Yarmouk 63: More Than A Radio

10 May 2015

The Palestinian tragedy seems to be condemned to painful repetitions: depopulation, refuge and catastrophe; year after year. Like Sisyphus, their story of refuge adds another cycles in Syria to those of 1948 and 1967. Al-Yarmouk Radio 63, which broadcasts from Yarmouk, a Palestinian refugee camp in Damascus, that has been besieged for months, is one example. The radio has recently launched a show called “Radio 48”, which references the first catastrophe of 1948, when radio became the main tool to connect fragmented families and to bring their news across the many exiles they were forced into. Today, the show brings letters of support and solidarity with the besieged camp from all over the world.

The radio station was established by a diverse array of activists who worked in relief, media and politics, and who had stayed in the Yarmouk camp, despite the siege, hunger and bombardment. They refused any external funding of their initiatives, as they are not willing to submit to any conditions on their work. The team overcome the technical difficulties of broadcasting from a besieged town by using a technical team based outside the camp to manage the broadcast, while producing all the programming from inside the camp.

The radio was established to counter the growing politicisation and ideological-leanings of other media outlets as “most of these bias their news and reporting according to the political preferences of their workers or managers,” as recounted by one of the founders. The radio aims to be “closer to the civilian population besieged in Yarmouk, and to the civilian refugees everywhere else in the world.” Thus they present themselves as “an online radio speaking for the besieged Palestinian camp of Yarmouk, and broadcasting from the heart of the camp to deliver its news and stories, and to give a voice to its people. The radio is independent of any political or party influence, and is managed by a group of politically independent Palestinian youth who have worked in diverse fields in the camp.”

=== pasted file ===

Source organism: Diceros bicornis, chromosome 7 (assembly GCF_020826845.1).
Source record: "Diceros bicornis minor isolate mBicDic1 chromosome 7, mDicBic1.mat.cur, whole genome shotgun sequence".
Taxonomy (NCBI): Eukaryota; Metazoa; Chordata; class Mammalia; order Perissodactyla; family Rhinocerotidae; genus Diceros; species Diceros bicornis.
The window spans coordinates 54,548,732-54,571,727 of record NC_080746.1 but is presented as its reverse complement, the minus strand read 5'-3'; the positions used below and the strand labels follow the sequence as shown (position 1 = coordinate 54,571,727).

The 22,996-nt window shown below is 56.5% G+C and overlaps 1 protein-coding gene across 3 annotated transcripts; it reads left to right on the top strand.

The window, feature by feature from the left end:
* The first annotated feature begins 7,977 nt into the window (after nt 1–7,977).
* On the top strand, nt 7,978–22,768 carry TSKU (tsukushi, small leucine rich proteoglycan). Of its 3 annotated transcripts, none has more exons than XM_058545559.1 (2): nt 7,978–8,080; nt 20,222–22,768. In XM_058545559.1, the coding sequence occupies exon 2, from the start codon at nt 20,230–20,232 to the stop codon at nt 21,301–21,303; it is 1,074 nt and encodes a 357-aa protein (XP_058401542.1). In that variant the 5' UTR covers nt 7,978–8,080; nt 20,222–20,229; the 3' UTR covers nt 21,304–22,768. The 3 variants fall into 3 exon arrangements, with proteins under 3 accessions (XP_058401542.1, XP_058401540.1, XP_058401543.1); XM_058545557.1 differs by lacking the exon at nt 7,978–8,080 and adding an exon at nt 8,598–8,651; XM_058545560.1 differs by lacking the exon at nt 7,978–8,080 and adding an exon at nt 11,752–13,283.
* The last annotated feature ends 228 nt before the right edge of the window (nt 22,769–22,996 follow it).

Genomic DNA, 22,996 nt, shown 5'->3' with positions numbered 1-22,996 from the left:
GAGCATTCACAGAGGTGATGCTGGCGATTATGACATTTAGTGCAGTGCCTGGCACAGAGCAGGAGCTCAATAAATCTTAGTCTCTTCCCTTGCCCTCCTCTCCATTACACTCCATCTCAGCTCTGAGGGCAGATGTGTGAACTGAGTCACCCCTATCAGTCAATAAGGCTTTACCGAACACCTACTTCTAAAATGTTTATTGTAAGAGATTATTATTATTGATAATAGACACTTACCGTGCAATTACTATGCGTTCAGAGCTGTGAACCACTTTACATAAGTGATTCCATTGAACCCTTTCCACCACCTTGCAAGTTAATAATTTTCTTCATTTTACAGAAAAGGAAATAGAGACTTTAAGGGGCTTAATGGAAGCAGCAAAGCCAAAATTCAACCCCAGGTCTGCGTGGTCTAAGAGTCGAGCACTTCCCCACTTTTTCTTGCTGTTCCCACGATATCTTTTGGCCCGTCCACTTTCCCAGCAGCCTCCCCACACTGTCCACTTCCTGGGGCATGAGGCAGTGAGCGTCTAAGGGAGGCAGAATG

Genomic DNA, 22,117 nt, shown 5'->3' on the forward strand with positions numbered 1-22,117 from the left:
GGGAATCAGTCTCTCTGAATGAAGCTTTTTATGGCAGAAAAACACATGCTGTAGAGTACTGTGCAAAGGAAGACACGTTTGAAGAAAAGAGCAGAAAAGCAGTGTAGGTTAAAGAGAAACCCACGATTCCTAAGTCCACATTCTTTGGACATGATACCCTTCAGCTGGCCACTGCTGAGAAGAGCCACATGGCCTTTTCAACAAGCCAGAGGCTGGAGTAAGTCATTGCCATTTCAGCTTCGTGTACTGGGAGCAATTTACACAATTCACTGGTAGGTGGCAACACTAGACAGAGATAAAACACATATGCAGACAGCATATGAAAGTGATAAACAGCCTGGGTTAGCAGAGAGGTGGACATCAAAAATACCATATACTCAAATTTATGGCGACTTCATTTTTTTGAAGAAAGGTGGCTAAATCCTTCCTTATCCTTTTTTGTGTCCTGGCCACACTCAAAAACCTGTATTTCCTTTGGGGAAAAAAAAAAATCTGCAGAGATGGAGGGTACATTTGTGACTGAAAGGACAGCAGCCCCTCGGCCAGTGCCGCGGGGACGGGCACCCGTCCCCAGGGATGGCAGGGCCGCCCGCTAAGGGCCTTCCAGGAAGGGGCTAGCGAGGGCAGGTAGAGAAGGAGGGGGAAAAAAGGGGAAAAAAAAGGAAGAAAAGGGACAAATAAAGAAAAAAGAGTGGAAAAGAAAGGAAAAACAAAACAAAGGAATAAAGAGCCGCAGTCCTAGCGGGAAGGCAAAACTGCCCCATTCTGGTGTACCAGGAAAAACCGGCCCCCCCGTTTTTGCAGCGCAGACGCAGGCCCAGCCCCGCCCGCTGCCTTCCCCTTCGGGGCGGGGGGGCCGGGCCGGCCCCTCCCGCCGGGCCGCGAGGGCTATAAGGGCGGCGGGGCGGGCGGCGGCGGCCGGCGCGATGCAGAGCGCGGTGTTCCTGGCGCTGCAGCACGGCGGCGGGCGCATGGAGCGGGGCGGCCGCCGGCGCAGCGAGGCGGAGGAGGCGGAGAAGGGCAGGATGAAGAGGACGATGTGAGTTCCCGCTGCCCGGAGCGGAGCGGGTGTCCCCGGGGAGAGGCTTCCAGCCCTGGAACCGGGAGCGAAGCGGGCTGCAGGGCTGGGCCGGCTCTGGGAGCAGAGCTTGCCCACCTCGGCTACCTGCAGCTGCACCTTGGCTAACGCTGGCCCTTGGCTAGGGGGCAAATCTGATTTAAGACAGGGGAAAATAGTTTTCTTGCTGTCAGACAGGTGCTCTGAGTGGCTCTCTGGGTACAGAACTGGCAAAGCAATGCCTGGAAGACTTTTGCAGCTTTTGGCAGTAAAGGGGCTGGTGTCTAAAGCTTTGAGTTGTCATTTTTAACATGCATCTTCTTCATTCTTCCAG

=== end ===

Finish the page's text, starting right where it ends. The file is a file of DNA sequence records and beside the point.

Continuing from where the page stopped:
The difficult conditions at the camp forces the radio to broadcast online only between 6pm and midnight. Replays of the broadcast are scheduled, whenever possible, between noon and 6pm the next day. The radio has scheduled short news bulletins that are based on its workers’ first hand experiences in the camp and that of their extensive network of friends and sources. It also organises debates with political, cultural and artistic figures when the situation permits. The radio also aims to expand its network to other Palestinian camps around the country, and performs an auxiliary function of documenting human rights violations in Yarmouk.


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Illustation by Dima Nechawi Graphic Design by Hesham Asaad